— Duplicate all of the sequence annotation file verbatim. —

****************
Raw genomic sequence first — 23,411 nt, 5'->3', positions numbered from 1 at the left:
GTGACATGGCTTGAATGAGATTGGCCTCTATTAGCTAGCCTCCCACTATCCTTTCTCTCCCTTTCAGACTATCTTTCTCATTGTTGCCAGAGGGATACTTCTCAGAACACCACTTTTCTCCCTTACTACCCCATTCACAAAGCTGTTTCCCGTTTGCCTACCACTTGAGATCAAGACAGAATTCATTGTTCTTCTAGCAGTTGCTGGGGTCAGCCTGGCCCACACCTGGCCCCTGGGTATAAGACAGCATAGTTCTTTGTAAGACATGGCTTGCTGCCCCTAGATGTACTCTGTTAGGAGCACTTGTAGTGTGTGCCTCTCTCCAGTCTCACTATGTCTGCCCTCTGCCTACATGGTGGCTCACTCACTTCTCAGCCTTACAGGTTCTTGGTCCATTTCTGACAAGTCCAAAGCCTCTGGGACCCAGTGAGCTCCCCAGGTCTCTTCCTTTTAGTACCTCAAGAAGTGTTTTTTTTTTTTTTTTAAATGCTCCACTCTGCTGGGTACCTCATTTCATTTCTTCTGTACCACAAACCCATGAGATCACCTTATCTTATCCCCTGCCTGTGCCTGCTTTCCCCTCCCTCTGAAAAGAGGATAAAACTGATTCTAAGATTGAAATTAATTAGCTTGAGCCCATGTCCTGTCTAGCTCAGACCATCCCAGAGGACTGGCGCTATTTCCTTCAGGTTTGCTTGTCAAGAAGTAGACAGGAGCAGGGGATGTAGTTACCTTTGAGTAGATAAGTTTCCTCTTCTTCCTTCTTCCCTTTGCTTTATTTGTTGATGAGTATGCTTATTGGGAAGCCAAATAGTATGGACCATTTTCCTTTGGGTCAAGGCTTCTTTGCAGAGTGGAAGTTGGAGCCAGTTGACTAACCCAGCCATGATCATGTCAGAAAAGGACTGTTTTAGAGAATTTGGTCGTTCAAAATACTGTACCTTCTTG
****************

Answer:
Raw genomic sequence first — 23,411 nt, 5'->3', positions numbered from 1 at the left:
GTGACATGGCTTGAATGAGATTGGCCTCTATTAGCTAGCCTCCCACTATCCTTTCTCTCCCTTTCAGACTATCTTTCTCATTGTTGCCAGAGGGATACTTCTCAGAACACCACTTTTCTCCCTTACTACCCCATTCACAAAGCTGTTTCCCGTTTGCCTACCACTTGAGATCAAGACAGAATTCATTGTTCTTCTAGCAGTTGCTGGGGTCAGCCTGGCCCACACCTGGCCCCTGGGTATAAGACAGCATAGTTCTTTGTAAGACATGGCTTGCTGCCCCTAGATGTACTCTGTTAGGAGCACTTGTAGTGTGTGCCTCTCTCCAGTCTCACTATGTCTGCCCTCTGCCTACATGGTGGCTCACTCACTTCTCAGCCTTACAGGTTCTTGGTCCATTTCTGACAAGTCCAAAGCCTCTGGGACCCAGTGAGCTCCCCAGGTCTCTTCCTTTTAGTACCTCAAGAAGTGTTTTTTTTTTTTTTTTAAATGCTCCACTCTGCTGGGTACCTCATTTCATTTCTTCTGTACCACAAACCCATGAGATCACCTTATCTTATCCCCTGCCTGTGCCTGCTTTCCCCTCCCTCTGAAAAGAGGATAAAACTGATTCTAAGATTGAAATTAATTAGCTTGAGCCCATGTCCTGTCTAGCTCAGACCATCCCAGAGGACTGGCGCTATTTCCTTCAGGTTTGCTTGTCAAGAAGTAGACAGGAGCAGGGGATGTAGTTACCTTTGAGTAGATAAGTTTCCTCTTCTTCCTTCTTCCCTTTGCTTTATTTGTTGATGAGTATGCTTATTGGGAAGCCAAATAGTATGGACCATTTTCCTTTGGGTCAAGGCTTCTTTGCAGAGTGGAAGTTGGAGCCAGTTGACTAACCCAGCCATGATCATGTCAGAAAAGGACTGTTTTAGAGAATTTGGTCGTTCAAAATACTGTACCTTCTTG